Baby Squared on FacebookRSS FeedTwitter

Check out my novel, EDEN LAKE

More on Babble

About Jane Roper


Jane Roper

Jane Roper is the author of the memoir Double Time: How I Survived–and Mostly Thrived–Through the First Three Years of Mothering Twins and blogger at Jane lives in the Boston area with her husband and twin daughters.

« Go back to Babble Voices

Use a Facebook account to add a comment, subject to Facebook's Terms of Service and Privacy Policy. Your Facebook name, profile photo and other personal information you make public on Facebook (e.g., school, work, current city, age) will appear with your comment. Comments, together with personal information accompanying them, may be used on and other Babble media platforms. Learn More.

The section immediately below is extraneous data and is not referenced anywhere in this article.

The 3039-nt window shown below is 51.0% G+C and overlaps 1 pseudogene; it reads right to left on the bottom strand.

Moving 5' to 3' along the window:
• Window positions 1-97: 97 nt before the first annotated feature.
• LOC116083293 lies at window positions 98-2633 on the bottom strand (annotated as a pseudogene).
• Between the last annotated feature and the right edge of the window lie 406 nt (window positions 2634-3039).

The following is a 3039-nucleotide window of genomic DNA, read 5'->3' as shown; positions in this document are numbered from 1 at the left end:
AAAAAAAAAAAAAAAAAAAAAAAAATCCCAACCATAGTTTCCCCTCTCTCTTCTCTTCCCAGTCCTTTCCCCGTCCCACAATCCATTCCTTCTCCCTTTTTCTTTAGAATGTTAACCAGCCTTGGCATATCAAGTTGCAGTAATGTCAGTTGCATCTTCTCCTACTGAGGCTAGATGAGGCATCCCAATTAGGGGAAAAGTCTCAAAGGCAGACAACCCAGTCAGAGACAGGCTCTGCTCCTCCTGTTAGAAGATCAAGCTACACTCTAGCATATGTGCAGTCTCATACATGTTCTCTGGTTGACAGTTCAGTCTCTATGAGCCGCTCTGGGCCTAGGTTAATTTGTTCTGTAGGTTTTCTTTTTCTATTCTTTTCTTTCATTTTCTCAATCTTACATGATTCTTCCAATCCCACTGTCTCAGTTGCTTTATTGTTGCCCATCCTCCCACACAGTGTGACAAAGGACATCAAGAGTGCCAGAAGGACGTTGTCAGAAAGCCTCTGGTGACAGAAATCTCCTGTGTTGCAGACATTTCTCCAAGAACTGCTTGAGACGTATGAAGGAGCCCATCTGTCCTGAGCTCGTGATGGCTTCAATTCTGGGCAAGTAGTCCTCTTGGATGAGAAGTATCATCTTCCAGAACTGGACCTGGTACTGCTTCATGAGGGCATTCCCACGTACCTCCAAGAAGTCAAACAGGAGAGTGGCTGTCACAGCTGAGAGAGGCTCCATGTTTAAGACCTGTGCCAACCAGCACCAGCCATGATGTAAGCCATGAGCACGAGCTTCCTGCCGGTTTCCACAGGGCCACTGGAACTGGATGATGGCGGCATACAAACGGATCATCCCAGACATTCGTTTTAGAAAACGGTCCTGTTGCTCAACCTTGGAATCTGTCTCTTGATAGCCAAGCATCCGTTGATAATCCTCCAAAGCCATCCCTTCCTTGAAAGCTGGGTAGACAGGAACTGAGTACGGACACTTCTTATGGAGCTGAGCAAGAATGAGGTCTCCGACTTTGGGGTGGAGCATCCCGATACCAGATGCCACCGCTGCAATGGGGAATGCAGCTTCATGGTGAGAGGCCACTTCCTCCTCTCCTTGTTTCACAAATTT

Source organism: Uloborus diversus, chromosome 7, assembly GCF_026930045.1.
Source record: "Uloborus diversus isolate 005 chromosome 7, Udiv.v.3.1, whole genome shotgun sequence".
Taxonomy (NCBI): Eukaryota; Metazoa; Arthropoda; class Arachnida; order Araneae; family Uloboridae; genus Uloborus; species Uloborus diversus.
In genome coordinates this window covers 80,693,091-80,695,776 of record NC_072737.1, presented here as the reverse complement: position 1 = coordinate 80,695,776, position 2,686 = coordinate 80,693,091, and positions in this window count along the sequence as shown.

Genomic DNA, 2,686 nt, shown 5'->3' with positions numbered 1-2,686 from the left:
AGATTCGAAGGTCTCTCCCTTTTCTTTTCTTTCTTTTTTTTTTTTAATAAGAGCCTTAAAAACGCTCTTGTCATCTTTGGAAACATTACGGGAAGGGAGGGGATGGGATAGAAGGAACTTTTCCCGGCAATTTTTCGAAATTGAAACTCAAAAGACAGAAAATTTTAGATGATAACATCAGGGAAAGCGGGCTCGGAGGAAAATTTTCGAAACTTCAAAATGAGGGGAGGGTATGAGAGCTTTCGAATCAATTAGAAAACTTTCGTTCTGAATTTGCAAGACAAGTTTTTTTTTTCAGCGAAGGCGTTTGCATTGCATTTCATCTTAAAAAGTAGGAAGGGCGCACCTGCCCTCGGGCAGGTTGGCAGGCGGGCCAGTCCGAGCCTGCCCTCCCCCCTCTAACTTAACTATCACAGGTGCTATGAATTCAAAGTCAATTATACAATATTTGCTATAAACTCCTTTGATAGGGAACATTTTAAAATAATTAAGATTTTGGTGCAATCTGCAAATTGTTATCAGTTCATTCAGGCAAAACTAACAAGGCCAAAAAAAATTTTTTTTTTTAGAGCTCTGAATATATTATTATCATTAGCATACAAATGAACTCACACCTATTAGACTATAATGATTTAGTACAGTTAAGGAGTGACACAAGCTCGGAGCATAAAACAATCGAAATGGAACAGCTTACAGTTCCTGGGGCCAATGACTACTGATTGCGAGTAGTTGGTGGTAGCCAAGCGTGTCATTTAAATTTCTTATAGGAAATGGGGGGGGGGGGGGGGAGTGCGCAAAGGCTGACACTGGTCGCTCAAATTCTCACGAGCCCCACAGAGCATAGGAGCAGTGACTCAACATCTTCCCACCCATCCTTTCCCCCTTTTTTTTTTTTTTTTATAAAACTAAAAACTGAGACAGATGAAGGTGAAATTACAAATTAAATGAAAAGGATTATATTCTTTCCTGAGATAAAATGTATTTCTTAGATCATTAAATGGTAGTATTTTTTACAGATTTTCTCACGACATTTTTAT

32 thoughts on “What are you reading (to your kids)?

  1. Sally says:

    We have had some success reading the original Winnie the Pooh books to our almost four year old boys. Just enough pictures, and there are chapters that string together, but also stand alone well. And, they are way funnier than I remember. I also like the Little Bear books for those reasons.

  2. Rachel says:

    I think we started reading chapter books regularly during the summer before kindergarten – so Evie had just turned five. When she was four we might have read a few adapted classics (adapted versions of Anne of Green Gables, Little Women, etc.), but they had pictures on most pages so I don’t know if they really counted as non-picture books.